This week: Forced labor in Xinjiang camps, India’s regional elections, and an assassination in Myanmar.
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A holocaust in our times: Xinjiang
Every week, it’s becoming more and more clear that these concentration camps are a massive human rights atrocity. There are worrying drips of information – unfortunately, hard to verify – that the death rate in these camps is high and that there might be practices like organ harvesting taking place. Intellectuals and business-people are already being purged.
The big news this week – a New York Times report that forced labor factories were being setup on the premises of camps, turning this into a literal gulag. China continues to refuse entry to any outsiders to these camps.
For everyone who wondered how they would have responded during World War II when it became clear that a genocide was taking place in Europe. Right now, the world is failing.
Undercovered this week
The origin of Xinjiang’s camps was in the repression of Tibet after the 2008 protests there. This report from the International Campaign for Tibet connects how one man, Chen Quanguo, was responsible for the horrendous situation in both regions.
The repression could be spreading. Other regions of China with large Muslim populations are looking to learn from Xinjiang. The worrying news this week came from Gansu province, where an Arabic school was shut down (Inkstone News).
Interesting piece on why China loves Jews. Not surprisingly, it’s due to a lot of stereotypes about money and a perversion of history. Quite a contrast from how the country views Muslims (Medium).
Meanwhile, China’s richest businessman is building a theme park to Communism. Disney meets Marx?
Elsewhere in Asia: A year after the arrest and subsequent jailing on false charges of two of its journalists, Wa Lone and Kyaw Soe Oo, Reuters continues to do excellent work in Myanmar. This piece investigates the murder of a Muslim lawyer and the web of political deceit and military involvement.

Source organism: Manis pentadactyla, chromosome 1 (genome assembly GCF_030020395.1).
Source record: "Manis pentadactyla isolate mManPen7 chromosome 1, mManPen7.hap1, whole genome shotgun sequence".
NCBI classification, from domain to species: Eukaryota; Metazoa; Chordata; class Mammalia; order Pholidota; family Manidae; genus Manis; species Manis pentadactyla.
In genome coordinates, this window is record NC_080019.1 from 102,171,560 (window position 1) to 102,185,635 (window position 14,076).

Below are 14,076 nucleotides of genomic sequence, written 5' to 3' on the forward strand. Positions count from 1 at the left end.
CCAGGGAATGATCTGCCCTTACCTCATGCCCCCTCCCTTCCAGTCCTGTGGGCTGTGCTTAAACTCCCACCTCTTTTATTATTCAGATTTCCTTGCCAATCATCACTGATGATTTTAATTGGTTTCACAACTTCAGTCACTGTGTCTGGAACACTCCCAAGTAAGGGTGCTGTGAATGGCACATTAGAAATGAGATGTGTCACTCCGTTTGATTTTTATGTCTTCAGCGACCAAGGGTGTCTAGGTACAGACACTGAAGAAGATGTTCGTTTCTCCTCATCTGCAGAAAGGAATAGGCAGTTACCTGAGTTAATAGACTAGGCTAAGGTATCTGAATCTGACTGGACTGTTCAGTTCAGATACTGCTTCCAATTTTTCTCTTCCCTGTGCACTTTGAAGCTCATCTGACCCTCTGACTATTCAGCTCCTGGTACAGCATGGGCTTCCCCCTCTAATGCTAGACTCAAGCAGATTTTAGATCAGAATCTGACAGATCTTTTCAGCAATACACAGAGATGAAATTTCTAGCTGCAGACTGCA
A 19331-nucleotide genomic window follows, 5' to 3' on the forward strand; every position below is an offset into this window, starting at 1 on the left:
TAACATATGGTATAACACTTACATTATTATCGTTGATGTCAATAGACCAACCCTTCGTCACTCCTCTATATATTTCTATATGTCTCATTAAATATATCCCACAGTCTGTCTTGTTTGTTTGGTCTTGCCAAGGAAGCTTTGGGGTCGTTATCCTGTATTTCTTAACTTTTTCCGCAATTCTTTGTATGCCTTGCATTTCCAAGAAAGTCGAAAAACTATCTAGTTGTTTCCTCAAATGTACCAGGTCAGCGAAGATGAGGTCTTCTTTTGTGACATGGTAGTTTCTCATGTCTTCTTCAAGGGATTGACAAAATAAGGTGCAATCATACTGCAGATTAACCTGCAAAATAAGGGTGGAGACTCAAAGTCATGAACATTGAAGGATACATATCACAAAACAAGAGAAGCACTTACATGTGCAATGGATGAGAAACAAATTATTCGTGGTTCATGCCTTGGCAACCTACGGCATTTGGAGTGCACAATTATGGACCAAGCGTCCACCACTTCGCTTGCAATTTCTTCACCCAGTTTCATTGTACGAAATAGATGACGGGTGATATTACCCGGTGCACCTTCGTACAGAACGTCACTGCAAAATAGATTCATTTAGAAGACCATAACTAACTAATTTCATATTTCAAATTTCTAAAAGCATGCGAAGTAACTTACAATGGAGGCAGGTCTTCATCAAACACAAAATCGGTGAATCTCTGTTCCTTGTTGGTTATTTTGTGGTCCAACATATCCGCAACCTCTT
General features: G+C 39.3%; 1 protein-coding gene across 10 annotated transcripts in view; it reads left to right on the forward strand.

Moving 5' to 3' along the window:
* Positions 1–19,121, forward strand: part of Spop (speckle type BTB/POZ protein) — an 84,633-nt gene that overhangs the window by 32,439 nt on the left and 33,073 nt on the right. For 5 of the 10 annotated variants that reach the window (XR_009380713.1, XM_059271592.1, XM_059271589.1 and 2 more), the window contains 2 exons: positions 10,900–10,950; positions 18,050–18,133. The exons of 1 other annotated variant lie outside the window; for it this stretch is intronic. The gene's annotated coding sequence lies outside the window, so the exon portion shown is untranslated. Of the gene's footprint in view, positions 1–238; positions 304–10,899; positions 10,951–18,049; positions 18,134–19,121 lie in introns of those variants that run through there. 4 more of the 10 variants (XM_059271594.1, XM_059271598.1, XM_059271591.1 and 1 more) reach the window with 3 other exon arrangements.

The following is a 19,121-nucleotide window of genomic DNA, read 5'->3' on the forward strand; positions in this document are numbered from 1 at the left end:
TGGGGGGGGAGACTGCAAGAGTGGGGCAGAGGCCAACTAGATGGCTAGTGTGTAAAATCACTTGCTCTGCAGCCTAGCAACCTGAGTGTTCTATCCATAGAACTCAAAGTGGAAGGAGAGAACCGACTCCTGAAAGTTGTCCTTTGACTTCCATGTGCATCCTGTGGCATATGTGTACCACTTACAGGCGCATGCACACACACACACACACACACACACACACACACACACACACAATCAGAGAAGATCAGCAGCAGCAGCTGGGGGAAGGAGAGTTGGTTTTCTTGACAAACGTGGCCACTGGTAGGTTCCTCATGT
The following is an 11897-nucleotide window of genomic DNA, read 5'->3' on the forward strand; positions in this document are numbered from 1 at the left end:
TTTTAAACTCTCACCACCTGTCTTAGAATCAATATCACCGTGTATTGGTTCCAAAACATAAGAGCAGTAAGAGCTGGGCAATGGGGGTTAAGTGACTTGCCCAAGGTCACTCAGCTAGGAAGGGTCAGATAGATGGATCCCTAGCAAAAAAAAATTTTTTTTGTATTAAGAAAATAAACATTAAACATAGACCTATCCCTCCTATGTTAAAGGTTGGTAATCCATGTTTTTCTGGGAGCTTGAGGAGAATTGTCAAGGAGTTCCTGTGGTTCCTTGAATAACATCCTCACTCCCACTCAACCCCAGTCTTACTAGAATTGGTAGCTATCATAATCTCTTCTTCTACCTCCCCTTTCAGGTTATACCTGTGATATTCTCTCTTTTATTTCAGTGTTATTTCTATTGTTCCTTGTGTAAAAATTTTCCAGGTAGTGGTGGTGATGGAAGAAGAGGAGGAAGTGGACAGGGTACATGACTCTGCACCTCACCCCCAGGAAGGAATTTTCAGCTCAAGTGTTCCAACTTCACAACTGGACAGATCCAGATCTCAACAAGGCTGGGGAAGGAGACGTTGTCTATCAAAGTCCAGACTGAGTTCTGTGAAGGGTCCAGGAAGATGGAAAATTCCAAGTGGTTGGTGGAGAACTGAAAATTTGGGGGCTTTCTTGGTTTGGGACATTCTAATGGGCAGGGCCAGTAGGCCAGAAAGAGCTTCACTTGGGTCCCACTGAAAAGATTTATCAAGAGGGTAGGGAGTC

A new section where I’ll post follow-up stories on previously shared Undercovered News.
#1 - A few weeks ago, I shared how The Japan Times was changing the language it used to describe “comfort women” and “forced laborers.” After the outcry, the paper backtracked on these changes (Global Voices).
#2 – Sri Lanka’s political crisis ended after 51 days as formally sacked Prime Minister Ranil Wickremesinghe was reinstated, ending President Maithripala Sirisena’s power grab – for now (Straits Times).
#3 – India’s regional elections were a blow to Prime Minister Narendra Modi’s BJP, as they lost over 100 seats and power in three states. The question is – will this translate into a real, national, opposition movement in 2019? (Al Jazeera)
A 19th century Asian travelogue: Shibli Numani’s Imagined Community
I enjoyed this immersive feature piece by Sumaira Nawaz in Himal Magazine about a 19th century Indian Muslim traveler and his travelogue on the Islamic world then. He sought to help Indians understand Turkey, the Middle East, and Egypt and the impacts of colonialism, something that I feel is as much needed today as back then. His critiques of European writing on the Islamic world could apply to how western media portrays Asia today.
Until next week,
Asia Undercovered: Journalist Nithin Coca's weekly roundup of the news, events, trends and people changing Asia, but not getting enough attention in the US media.